JOINT BASE MCGUIRE-DIX-LAKEHURST, N.J. —
Tucked away within the 87th Communications Squadron a group of Airmen work tirelessly to ensure that the warfighter is protected and prepared within cyberspace.
Airman 1st Class Kyle Keaton, 87th CS cybersecurity technician, works alongside Staff Sgt. Andre Young, 87 CS NCOIC of Information Assurance, and three other Airmen to maintain systems, train personnel and implement countermeasures within the cyber domain to combat cyber threats.
“A cyber threat is anything computer related where the system can be harmed, and these threats can be anywhere from a printer, phone or even a workstation,” Keaton said. “It takes a lot of patience, attention to detail and knowledge to be in this career field.”
Cybersecurity technicians are responsible for dealing with internal systems involving anything with technology and information. This is broken down into three main subsections of cybersecurity: Communications Security, TEMPEST, and Computer Security.
”What COMSEC does is issue out the needed keys and different types of equipment so classified information stays encrypted,” Young said. “TEMPEST is the separation of Non-Classified Internet Protocol Router Networks (NIPRNet) and Secret Internet Protocol Router Networks (SIPRNet). With COMPUSEC, we make sure that we limit vulnerabilities as much as possible with our systems, have different countermeasures against cyber threats and track cybersecurity incidents.”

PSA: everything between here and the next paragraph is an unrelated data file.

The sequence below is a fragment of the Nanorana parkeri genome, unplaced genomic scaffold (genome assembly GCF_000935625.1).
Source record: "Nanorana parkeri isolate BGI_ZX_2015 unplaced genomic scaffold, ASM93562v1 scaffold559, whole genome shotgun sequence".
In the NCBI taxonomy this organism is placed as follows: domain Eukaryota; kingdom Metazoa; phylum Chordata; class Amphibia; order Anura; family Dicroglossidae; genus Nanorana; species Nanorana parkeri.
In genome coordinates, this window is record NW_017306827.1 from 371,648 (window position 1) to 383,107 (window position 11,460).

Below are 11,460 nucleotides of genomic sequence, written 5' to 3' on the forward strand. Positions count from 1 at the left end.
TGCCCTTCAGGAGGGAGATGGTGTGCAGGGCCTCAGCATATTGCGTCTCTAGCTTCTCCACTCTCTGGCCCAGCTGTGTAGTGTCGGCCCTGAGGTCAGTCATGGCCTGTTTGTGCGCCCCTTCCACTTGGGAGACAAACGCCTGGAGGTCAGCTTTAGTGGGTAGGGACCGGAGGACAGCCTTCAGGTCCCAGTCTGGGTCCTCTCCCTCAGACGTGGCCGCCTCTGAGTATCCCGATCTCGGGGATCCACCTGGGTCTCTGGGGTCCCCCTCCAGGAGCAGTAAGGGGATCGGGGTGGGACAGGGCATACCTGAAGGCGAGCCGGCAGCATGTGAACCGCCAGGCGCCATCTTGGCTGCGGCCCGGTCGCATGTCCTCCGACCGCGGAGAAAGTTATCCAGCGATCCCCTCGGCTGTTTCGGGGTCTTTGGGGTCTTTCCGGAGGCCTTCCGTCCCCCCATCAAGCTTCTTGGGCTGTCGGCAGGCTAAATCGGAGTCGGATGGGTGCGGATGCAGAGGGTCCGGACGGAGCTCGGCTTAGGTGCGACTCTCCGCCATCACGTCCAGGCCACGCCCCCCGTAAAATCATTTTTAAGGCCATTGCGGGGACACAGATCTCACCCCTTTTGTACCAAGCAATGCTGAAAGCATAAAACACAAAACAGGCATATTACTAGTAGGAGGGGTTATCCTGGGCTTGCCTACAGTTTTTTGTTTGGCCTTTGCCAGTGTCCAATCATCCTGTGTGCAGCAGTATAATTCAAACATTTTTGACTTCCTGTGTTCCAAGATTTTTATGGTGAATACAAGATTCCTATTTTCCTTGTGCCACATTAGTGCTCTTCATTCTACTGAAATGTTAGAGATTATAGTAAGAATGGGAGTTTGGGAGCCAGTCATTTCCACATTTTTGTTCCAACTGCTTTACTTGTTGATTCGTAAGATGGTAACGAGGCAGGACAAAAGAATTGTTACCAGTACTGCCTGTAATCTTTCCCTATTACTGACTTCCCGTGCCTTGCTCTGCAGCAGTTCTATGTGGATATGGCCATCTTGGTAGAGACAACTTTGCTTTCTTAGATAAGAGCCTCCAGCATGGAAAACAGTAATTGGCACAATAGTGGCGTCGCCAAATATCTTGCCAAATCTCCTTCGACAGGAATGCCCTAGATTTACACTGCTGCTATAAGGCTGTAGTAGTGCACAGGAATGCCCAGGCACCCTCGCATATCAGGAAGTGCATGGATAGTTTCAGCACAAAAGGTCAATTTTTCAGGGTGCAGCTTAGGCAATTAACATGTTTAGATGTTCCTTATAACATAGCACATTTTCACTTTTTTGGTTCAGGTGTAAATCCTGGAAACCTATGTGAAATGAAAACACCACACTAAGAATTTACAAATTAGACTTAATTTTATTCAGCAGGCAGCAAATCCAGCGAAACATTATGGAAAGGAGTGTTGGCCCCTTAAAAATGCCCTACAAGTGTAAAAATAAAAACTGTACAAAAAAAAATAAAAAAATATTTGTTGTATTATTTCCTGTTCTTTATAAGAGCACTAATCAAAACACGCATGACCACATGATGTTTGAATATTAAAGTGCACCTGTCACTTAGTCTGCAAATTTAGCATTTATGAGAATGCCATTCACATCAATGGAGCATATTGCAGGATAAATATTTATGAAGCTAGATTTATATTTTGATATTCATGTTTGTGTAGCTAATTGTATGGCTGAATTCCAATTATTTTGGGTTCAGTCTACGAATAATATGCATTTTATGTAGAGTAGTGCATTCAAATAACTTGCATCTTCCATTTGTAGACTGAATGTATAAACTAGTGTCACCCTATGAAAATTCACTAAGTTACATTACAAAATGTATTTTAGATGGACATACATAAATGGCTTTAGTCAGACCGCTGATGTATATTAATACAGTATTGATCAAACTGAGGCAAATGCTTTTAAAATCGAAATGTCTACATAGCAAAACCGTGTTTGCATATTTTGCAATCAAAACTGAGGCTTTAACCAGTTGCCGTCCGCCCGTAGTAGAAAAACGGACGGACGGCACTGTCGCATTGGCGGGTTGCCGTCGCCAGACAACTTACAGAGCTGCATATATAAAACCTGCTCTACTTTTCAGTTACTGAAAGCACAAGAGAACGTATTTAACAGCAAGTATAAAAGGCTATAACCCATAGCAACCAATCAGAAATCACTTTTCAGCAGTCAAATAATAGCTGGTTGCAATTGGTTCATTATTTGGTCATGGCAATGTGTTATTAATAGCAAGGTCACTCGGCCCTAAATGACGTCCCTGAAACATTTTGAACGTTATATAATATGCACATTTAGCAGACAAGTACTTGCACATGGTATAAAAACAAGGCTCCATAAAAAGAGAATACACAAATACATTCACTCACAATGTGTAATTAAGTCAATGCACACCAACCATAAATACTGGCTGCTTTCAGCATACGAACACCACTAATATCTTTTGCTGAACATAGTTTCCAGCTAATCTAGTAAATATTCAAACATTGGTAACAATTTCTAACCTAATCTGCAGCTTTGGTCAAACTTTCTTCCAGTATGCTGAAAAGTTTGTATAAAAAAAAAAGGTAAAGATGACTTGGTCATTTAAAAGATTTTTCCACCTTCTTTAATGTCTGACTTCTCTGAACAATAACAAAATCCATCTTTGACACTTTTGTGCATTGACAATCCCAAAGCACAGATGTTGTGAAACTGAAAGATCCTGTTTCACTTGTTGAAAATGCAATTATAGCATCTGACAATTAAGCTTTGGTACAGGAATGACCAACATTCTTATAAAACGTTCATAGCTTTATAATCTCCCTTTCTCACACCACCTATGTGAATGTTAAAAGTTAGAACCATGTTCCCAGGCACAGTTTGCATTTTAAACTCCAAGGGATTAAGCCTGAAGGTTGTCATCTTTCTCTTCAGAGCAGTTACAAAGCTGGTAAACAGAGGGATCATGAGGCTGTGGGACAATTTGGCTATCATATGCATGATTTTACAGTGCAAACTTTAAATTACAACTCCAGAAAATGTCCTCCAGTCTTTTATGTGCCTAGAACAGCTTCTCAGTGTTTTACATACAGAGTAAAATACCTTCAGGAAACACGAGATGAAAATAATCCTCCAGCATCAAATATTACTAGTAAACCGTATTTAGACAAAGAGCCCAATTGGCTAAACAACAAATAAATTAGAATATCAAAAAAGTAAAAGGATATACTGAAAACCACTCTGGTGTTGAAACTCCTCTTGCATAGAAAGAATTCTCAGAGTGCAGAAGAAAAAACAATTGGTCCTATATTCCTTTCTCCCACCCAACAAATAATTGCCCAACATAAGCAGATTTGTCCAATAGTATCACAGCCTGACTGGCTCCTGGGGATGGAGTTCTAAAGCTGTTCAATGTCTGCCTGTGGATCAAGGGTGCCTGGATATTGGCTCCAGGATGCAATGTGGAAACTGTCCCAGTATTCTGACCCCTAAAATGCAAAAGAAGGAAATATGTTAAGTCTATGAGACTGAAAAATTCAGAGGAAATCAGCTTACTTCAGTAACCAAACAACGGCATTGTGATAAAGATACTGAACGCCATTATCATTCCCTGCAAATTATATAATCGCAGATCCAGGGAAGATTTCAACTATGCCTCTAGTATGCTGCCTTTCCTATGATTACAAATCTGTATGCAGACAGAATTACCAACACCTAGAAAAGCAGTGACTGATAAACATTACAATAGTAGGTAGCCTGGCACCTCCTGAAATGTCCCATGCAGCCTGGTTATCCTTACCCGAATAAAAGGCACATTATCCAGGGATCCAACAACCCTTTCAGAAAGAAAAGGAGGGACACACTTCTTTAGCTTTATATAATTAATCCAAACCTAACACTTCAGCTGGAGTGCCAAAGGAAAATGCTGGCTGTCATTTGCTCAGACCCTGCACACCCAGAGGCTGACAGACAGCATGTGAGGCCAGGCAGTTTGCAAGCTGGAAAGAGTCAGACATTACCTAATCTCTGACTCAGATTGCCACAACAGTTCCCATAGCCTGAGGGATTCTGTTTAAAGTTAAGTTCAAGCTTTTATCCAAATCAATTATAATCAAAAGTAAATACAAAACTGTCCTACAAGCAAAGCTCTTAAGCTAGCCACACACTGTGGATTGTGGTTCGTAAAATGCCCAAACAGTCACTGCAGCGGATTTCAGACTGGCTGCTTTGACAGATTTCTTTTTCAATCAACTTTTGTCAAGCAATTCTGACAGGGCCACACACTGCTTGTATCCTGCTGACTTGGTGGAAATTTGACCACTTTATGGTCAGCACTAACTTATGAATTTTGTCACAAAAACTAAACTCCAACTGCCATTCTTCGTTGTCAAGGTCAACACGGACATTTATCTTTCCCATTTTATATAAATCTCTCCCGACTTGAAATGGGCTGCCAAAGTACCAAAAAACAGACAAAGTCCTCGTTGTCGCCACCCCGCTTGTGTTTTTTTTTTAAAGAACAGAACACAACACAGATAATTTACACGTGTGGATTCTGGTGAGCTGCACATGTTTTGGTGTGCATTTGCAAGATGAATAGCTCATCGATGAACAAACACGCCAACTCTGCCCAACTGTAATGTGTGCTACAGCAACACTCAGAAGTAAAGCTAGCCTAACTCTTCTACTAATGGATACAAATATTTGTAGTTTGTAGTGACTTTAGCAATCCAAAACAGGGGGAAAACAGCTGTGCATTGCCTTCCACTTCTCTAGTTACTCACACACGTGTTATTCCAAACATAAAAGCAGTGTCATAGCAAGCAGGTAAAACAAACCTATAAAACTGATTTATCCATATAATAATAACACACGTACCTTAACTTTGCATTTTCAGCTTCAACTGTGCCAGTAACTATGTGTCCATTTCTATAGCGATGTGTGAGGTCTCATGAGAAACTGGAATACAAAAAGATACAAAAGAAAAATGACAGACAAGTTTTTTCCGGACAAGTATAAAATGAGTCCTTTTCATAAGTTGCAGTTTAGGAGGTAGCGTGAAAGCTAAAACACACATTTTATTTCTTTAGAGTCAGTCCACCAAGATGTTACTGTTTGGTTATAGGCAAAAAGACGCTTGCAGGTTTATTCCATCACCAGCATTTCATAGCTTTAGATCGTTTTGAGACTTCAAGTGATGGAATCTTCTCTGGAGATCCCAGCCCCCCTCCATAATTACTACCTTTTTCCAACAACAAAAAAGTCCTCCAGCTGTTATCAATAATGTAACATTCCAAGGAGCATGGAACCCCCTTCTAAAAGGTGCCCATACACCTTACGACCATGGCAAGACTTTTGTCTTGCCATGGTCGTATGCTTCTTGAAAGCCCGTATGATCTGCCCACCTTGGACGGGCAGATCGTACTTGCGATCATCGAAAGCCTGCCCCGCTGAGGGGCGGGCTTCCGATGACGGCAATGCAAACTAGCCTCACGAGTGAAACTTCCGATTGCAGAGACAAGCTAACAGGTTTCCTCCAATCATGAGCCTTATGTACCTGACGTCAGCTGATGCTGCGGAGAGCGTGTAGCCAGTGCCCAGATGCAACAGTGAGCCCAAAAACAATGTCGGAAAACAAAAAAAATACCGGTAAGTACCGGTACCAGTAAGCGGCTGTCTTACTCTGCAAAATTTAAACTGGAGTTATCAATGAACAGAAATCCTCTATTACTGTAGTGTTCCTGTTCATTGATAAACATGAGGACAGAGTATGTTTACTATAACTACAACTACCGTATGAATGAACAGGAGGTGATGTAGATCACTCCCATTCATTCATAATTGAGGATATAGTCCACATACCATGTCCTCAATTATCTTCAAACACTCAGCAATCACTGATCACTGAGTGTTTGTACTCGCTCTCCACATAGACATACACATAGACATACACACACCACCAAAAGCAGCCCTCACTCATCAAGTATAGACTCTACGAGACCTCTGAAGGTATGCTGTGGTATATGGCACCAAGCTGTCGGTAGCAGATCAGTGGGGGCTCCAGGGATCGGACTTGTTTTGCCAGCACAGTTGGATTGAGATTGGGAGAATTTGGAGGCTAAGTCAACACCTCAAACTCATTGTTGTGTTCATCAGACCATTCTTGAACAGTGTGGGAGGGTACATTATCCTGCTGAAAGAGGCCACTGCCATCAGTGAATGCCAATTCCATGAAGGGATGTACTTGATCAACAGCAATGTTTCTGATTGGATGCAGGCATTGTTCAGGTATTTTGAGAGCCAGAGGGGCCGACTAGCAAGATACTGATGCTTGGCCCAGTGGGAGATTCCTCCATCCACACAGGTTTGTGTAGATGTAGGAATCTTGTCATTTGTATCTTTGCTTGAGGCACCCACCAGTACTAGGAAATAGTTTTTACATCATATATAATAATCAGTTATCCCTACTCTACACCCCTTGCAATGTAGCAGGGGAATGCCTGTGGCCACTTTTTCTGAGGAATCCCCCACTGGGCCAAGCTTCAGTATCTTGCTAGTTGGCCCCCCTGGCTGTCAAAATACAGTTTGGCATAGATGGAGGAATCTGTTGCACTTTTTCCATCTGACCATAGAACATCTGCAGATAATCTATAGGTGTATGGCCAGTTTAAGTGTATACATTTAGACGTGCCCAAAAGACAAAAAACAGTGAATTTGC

Cybersecurity technicians rely on a wealth of knowledge and an attention to detail to accomplish the mission. Without the countermeasures that are tracked, an entire installation can be threatened.
”There are so many little mistakes that can be made,” Keaton said. “If one number is messed up or if a hard drive is not approved for use, then our mission is not being accomplished. That’s why it’s important for us to be trained and knowledgeable.”
As technology and information become more ingrained in air and space operations, it is paramount for Airmen such as Keaton and Young to be the subject matter experts in cyber operations.
“When you have cybersecurity in place, it keeps all the information on the installation safe and protected,” Young said. “We’re here to prevent adversaries from getting the upper hand on us.”
With October being Cybersecurity Awareness Month, everyone can play a role by following these tips from the Wing Cyber Security team:
- Use a strong password for accounts; avoid using patterns, sequential characters, and common words
- Report any suspicious emails to your section CSL, Unit Security Assistant or the Wing Cybersecurity Office
- Avoid using unauthorized storage devices on a government computer
- Use two-factor authentication to reduce the risk of compromise to an account